"Having books to show the clients is very beneficial," he says."If you're coming in here and your dog has an eye problem and I canshow you a picture of the dog's eye problem - giving some examples - thatadds credibility to what I'm doing."
Making eye contact
Cataracts are likely the most "popular" procedure Ketring handles.Occasionally, if business is too heavy, he forwards some of these casesto OSU.
Wilkie, of OSU, has collaborated with Ketring on cataract lens implantcases and cases that need CAT scans or MRIs, for example. OSU then typicallyrefers cases back to Ketring for follow-up.
"I don't think we view each other as competition - we really havea fairly collegial attitude," says Wilkie.
Other cases for Ketring include corneal grafts and intra-ocular prostheses(artificial eyes) for dogs who have end-stage glaucoma. The artificial eyesuse medical silasticon, best described as a black rubber ball. The entireprocedure costs about $650.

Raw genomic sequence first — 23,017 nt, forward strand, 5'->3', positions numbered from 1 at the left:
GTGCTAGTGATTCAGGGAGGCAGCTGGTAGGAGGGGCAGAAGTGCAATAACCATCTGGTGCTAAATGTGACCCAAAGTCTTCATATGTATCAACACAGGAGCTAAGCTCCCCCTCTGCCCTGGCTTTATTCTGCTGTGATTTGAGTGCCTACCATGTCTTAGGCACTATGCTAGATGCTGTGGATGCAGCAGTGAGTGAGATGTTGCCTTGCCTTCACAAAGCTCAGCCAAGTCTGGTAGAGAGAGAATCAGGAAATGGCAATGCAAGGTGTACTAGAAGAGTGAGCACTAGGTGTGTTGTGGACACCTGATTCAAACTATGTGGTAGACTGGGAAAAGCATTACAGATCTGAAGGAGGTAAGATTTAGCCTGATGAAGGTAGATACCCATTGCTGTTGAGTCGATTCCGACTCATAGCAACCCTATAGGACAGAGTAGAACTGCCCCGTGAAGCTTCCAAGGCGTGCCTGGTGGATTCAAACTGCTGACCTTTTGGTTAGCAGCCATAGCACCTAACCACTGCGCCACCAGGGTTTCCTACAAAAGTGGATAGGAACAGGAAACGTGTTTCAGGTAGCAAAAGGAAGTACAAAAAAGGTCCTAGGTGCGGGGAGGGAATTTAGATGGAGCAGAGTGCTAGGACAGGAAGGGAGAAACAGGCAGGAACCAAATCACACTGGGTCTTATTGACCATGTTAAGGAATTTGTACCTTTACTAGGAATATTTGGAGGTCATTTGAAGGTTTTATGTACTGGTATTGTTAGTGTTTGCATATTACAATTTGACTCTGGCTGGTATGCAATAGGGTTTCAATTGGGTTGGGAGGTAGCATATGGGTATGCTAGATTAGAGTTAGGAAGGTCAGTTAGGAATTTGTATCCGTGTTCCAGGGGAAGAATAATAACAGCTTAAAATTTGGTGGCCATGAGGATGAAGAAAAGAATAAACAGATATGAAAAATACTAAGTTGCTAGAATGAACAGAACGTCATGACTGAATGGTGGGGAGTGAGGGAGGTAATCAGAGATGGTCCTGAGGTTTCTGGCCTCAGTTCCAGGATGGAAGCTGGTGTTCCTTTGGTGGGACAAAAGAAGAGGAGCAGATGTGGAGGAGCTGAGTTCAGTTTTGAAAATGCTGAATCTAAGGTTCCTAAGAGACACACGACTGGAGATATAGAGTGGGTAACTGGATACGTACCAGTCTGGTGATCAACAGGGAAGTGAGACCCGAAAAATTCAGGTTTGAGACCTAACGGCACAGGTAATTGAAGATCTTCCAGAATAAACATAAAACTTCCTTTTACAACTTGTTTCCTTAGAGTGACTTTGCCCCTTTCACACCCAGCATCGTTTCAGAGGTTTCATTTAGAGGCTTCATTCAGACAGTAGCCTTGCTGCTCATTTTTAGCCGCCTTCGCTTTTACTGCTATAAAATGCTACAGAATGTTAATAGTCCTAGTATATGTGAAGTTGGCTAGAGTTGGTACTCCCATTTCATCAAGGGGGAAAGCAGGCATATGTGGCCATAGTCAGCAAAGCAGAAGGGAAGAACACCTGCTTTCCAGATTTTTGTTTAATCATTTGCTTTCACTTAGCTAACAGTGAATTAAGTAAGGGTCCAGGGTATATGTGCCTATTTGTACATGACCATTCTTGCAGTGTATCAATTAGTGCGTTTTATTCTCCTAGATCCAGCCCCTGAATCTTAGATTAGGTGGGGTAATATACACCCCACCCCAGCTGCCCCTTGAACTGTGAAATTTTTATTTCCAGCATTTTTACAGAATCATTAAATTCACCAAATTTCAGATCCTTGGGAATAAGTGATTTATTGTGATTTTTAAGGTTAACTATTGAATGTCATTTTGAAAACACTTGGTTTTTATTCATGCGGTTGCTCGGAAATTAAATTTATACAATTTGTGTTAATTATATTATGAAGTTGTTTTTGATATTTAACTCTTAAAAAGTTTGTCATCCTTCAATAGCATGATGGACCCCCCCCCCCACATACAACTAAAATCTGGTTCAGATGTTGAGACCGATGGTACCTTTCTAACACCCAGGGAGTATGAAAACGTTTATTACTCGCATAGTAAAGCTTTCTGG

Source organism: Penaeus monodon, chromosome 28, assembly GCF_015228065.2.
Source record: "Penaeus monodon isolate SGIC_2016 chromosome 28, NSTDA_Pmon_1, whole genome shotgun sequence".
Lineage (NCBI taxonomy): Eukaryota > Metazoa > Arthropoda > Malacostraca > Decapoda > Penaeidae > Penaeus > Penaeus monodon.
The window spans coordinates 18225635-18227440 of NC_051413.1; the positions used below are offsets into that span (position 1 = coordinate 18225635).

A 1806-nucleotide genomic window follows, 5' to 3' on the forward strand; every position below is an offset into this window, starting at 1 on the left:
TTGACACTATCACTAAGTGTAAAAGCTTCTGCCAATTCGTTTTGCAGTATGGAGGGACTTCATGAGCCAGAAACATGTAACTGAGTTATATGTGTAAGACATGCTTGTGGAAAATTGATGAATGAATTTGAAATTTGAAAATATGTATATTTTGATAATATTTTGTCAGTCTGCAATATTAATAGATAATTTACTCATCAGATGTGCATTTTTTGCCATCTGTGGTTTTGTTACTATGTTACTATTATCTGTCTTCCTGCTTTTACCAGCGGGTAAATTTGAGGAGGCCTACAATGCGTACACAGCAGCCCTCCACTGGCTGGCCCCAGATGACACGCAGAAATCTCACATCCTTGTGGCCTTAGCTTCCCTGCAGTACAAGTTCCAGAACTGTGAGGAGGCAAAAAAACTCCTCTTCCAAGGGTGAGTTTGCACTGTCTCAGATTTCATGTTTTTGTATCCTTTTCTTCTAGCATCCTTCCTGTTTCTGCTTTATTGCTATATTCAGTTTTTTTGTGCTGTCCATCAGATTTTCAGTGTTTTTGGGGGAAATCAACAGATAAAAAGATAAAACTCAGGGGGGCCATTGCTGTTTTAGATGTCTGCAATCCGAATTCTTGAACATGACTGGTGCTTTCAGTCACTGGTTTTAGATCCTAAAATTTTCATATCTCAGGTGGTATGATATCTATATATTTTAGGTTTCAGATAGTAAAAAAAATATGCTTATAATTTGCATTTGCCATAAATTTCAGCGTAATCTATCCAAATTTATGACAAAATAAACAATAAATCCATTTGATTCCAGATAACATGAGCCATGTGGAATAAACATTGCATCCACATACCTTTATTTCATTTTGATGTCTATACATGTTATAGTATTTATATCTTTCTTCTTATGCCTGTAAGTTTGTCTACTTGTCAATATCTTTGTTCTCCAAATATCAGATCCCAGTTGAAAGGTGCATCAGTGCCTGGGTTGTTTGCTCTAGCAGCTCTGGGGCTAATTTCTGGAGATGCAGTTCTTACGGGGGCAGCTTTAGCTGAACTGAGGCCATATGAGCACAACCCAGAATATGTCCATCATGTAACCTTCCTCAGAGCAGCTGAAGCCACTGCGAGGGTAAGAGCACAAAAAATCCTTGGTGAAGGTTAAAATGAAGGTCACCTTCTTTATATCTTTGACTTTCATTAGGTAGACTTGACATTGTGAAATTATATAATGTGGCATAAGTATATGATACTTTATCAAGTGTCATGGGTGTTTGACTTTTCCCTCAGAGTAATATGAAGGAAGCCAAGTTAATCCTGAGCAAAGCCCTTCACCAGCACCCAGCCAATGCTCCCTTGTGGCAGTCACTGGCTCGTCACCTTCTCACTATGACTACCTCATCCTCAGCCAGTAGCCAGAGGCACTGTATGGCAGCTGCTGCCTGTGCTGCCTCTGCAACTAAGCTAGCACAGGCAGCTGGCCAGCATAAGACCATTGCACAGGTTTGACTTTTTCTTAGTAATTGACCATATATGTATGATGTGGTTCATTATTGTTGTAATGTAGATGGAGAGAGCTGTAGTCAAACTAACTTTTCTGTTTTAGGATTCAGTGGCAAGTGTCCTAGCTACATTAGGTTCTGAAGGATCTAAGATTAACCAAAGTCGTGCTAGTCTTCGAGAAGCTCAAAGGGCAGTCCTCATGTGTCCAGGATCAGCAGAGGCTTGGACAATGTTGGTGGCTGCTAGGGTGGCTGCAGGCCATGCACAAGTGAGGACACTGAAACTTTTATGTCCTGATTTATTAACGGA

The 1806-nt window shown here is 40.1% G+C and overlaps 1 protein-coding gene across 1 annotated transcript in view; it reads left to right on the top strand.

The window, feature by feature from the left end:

Difficult, tedious procedures, says Ketring, are "in the eyes ofthe beholder. People are always impressed with prosthesis and cataract surgery.Corneal grafts are more difficult. Cocker Spaniels, ShihTzus and diabeticdogs are likely candidates for prostheses or corneal grafts."
His list of sight-impaired suspects includes many common breeds of dogsand cats. More unusual "visitors" include zoo animals, such aswhite tigers, elephants, gorillas, bongos, antelopes and a koala bear.
One unusual animal case sticks with Ketring. Some time ago he took ahuman retina specialist with him to a zoo to examine a gorilla. While theytranquilized the animal, the human specialist began examining it. Keep inmind, says Ketring, that the gorilla can still move.
"He's looking at the gorilla, and the gorilla starts to raise hisarm," he says. "It scared him to death. He ran out of the cage,but forgot to take off his head gear." The specialist has not beenback.
The human retina specialist is not alone in his misunderstanding. Ketringrecalls a female lecturer at a veterinary conference who told the audiencethat when dealing with aggressive dogs, never make eye contact. Ketringraised his hand, "What happens if you are a veterinary ophthalmologist?"She proceeded to the next question.